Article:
Designing experiences

Over the years, my designs have always revolved around one central aspect: the guest’s experience.

Hospitality trends come and go, room sizes and functions contract or expand as needed, and new destinations appear on the map. Despite this ocean of constant change, the top priority has remained the consideration of how guests experience each space. And during site visits, I always aim to look for potential opportunities as well as constraints, bearing in mind the perspective of the planner as well as the guest.

However, a trip to China last year has led me to reconsider my previous definition of “the guest experience”.

I travelled there to visit the site where a 5-star resort was to be built. On paper, the place seemed to hold wonderful promise: a tip of land shaped by two rivers that joined into one waterway after reaching the edge of the site.

Unspoiled green land, large enough to easily accommodate a luxury resort as per our client’s wish.

Well, wasn’t I mistaken! The sparkle of excitement for the guest’s experience was completely missing.

I was in the middle of a cold and humid landscape bordered by brown rivers, with an anonymous grey city blended with grey skies on the horizon. Who would want to go there? And what experience could I design for this scenario?

An aerial view of the resort site
An aerial view of the resort site

Both the client and the operator had provided very detailed briefs, so I could have simply ignored my discomfort and forged ahead with planning the resort.

But it just didn’t seem right. I had to dig deeper to understand more about an issue that was starting to feel quite personal.

So, I forgot about architectonic styles and analysis for the next three days. Instead, I focused on the people around me: the client in its many manifestations (fundamentally a government agency); the operator; my Chinese colleagues; and occasional experts who popped in and out on a regular basis.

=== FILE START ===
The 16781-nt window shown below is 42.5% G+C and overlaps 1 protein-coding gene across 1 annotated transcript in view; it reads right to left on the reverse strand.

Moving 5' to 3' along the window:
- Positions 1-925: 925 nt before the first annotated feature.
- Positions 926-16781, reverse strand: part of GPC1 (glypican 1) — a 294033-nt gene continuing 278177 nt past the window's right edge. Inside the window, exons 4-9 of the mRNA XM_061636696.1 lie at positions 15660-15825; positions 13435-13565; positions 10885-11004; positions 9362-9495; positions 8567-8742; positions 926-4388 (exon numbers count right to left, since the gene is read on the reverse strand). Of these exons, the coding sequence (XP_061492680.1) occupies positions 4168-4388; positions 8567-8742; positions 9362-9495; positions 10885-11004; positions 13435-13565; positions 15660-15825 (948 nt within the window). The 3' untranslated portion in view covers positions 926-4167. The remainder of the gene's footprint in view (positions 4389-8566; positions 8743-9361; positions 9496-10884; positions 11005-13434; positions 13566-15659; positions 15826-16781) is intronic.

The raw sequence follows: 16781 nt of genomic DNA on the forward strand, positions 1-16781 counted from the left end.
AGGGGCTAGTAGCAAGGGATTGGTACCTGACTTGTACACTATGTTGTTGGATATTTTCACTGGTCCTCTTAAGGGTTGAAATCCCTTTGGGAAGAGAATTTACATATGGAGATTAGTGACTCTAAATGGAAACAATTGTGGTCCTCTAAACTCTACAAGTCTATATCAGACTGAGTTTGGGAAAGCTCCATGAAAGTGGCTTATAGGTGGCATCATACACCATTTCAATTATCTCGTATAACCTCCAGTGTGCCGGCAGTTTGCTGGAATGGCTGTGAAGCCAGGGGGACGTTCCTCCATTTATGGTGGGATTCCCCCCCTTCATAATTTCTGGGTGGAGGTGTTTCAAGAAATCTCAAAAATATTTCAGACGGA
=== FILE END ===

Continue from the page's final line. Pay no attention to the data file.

Lunches and dinners – especially after a few drinks – proved the best source of flowing opinions about the project, the city and life in general.

At the end of this cultural immersion, I felt relieved. I finally understood how inadequate my interpretation of the guest experience was for this corner of China.

It turns out, this was not intended to be a resort for international travelers or those from across the vast Chinese mainland; the property was specifically targeted at guests coming from its big cities, particularly Shanghai.

It didn’t matter that there weren’t any stunning views, the humidity was stifling and the river was bland and muddy.

This place would be an escape, a return to rural harmony, a time capsule that survived despite the city growing around it thanks to the natural barrier of the two rivers.

Bring on the cold and the fog – who cares? These guests will want to be cocooned and comforted by food made with ingredients and recipes that in Shanghai are only a distant memory.

More than ever, I realized that this complicated yet wonderful job of being an architect also requires a great dose of humility.

Creating the right design for a specific location goes beyond learning its history, absorbing and distilling its architectural language and being knowledgeable about local materials. Designing the best “guest experience” requires deeper insights into people’s personalities and expectations so we can give them what they truly want – not what we want.  

This awareness is also growing with our clients and hotel and resort operators. The industry’s move towards increasingly tailored services makes the challenge of creating bespoke experiences even more exciting.

I look forward to exploring this topic – and many others – in future blogs, and hopefully sparking conversations about the inspirations and passions we share in this wonderful world of hospitality.